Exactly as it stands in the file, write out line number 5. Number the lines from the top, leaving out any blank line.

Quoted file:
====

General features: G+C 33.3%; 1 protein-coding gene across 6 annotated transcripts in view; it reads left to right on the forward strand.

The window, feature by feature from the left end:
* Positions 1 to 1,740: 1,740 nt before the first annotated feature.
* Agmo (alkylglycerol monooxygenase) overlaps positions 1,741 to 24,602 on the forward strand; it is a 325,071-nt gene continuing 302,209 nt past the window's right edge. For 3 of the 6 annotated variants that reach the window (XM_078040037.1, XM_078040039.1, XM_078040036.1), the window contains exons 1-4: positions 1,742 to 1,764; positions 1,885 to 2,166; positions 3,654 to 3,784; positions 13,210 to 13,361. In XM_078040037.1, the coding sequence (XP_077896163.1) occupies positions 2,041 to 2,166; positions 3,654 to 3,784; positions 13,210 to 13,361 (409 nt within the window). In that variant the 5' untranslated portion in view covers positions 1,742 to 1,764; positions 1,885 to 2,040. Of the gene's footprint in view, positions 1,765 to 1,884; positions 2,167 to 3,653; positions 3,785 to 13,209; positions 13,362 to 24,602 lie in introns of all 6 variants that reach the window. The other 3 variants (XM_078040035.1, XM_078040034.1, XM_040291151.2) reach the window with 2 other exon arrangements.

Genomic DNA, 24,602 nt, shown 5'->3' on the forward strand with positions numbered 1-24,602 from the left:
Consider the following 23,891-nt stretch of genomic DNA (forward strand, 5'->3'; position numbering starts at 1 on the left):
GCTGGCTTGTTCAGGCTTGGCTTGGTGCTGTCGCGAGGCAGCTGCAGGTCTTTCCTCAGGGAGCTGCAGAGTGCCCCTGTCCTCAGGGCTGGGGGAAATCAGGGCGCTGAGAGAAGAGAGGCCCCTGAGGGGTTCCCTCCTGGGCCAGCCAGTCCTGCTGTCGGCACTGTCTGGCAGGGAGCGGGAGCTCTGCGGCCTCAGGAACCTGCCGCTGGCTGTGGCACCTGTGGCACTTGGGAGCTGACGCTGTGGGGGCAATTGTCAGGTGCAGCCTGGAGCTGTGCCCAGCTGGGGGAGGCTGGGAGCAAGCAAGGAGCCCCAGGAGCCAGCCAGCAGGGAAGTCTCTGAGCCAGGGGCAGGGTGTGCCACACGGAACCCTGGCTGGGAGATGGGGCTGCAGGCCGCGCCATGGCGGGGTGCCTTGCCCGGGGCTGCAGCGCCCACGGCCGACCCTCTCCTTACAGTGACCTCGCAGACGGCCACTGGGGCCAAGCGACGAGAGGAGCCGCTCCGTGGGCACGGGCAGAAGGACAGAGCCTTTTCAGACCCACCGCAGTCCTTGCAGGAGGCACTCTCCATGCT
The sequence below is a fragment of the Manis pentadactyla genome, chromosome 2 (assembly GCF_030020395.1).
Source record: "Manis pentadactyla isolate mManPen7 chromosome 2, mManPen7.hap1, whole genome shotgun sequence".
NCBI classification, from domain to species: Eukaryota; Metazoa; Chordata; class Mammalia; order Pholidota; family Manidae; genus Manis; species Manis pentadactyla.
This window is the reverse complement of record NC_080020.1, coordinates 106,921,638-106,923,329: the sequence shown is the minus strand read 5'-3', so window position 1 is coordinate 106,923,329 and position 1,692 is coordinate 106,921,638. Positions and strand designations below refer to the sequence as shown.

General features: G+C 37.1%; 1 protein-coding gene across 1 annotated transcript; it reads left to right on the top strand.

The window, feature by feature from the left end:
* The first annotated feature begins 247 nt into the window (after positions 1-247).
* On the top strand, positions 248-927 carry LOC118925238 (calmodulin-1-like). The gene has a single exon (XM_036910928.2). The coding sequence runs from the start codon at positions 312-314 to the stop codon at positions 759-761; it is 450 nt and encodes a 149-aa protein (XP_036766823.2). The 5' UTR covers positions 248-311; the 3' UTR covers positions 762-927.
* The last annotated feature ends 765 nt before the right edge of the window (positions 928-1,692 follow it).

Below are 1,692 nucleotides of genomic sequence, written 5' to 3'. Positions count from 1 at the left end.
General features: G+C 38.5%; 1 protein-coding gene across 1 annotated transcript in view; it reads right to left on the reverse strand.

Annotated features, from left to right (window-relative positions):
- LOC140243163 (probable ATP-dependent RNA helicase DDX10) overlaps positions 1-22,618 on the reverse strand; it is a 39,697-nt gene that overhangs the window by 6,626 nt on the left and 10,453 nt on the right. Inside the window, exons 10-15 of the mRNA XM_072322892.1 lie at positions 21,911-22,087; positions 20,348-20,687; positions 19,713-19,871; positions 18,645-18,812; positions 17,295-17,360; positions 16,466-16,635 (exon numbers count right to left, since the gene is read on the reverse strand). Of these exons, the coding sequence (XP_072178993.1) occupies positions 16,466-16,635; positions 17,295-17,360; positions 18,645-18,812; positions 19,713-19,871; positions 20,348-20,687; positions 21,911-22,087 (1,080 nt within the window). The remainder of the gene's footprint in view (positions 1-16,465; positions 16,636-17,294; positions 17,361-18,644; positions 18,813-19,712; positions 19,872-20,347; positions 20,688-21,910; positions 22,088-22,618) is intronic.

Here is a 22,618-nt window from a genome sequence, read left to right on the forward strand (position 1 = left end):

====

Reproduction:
Genomic DNA, 24,602 nt, shown 5'->3' on the forward strand with positions numbered 1-24,602 from the left: